Domestically, all our progressive presidents, from FDR to Obama, have followed the trail Wilson blazed. [And] our foreign policy, to this day, springs from Wilson’s speech to Congress on April 2, 1917, when he called for a declaration of war and said, “The world must be made safe for democracy.” He implanted that moral imperative into American foreign policy, and many of his successors have sought to implement it.Asked by his interviewer, “Why is Wilson so hated by many modern conservatives?”, Berg responded:
Wilson entered the White House with an ambitious Progressive agenda and advanced legislation in ways no president ever had. His proactivity shocked Congress and the nation, because many considered him little more than a college professor — all brains and no brawn. They did not understand how strong a politician he was. Many right-wing critics further object to his imposing the federal government into our lives. Wilson thought there were basic inequities in this country, primarily economic, that needed to be addressed. During his first few years in office, he muscled everything from the Federal Reserve Act to the Clayton Antitrust Act and the Adamson Act with its eight-hour workday through the Congress.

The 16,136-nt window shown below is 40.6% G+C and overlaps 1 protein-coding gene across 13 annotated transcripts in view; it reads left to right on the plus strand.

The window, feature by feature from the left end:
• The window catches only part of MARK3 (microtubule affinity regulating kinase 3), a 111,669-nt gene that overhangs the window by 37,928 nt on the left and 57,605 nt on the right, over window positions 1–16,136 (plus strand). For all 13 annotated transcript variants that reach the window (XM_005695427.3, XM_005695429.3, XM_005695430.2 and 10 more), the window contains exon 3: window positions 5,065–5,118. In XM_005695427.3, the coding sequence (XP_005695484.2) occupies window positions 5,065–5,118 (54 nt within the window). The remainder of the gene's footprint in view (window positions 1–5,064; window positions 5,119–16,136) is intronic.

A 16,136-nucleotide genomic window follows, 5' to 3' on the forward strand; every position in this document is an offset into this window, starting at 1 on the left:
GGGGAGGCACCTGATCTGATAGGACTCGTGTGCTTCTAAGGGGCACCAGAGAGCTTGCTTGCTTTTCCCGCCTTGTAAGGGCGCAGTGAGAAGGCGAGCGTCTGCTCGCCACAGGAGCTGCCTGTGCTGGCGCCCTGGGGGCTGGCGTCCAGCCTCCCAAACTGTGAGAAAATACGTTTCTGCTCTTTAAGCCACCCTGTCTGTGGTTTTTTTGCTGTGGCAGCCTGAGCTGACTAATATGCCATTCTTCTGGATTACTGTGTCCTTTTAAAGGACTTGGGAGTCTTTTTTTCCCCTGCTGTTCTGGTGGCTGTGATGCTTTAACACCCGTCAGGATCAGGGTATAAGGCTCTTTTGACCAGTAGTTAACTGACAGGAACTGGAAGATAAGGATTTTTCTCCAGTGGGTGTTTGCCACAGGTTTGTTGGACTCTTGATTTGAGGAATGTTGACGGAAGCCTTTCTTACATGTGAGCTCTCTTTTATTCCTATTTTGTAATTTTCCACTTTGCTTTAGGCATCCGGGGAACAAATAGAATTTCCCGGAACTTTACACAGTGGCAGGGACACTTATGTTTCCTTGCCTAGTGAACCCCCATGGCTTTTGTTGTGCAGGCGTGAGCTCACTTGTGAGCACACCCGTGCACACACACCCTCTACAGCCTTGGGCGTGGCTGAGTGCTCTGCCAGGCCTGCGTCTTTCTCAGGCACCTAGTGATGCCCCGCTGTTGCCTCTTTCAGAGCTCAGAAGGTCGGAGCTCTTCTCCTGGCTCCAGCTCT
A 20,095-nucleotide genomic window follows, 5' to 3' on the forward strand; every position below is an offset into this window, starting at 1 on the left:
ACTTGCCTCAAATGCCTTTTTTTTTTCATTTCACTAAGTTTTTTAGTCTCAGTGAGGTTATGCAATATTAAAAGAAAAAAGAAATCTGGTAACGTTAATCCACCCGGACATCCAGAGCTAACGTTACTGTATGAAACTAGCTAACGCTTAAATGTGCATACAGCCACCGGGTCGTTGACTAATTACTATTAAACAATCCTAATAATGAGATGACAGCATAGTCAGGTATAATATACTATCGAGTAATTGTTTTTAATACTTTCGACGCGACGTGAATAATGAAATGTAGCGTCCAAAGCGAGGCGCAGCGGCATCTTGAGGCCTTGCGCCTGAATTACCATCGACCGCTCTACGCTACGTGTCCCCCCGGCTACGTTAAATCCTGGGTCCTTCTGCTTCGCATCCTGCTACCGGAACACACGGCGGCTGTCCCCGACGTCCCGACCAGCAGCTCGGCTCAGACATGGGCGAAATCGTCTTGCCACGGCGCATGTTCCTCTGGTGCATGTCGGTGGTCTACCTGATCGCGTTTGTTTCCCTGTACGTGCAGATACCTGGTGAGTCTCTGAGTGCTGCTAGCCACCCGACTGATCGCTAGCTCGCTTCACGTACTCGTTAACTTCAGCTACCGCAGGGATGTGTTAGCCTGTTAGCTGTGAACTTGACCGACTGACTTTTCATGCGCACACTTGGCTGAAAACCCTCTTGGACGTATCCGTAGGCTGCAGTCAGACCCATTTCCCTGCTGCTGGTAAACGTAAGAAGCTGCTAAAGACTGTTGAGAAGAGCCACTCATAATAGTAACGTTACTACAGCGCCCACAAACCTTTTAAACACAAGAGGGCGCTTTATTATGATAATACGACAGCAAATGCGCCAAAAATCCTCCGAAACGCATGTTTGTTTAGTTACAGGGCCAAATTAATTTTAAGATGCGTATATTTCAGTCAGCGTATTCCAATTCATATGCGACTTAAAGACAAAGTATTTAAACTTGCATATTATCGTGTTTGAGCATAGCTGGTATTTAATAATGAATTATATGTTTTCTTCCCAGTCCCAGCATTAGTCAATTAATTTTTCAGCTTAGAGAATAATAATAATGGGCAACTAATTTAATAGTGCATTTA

The federal government expanded into areas of the economy in which it had not intruded before, a presence Wilson thought the country needed in order to prosper. With so much wealth in the hands of so few that the average American did not have a fair chance to compete, he wanted to level the playing field.Wilson to Roosevelt to Truman to Kennedy-Johnson to Carter to Clinton to Obama, 100 years of progressivism and going.
Going, gone. Bigness is unruly. We have moved from massive coal-steel-auto conglomerates to a service economy where each worker counts. We have moved from big government, big industry, big unions, big media to hand-held computers, anywhere texting, twitter, YouTube, individual power, and to seeing bureaucracy as in the way. Yes the old Democratic coalition of special interests still holds together, but any performance-based elite knows it must either deliver results or give way to something else.
We used to say of Maoist China, “We know it’s doomed, we just don’t know when.” Same with the U.S.S.R. Same with American progressivism.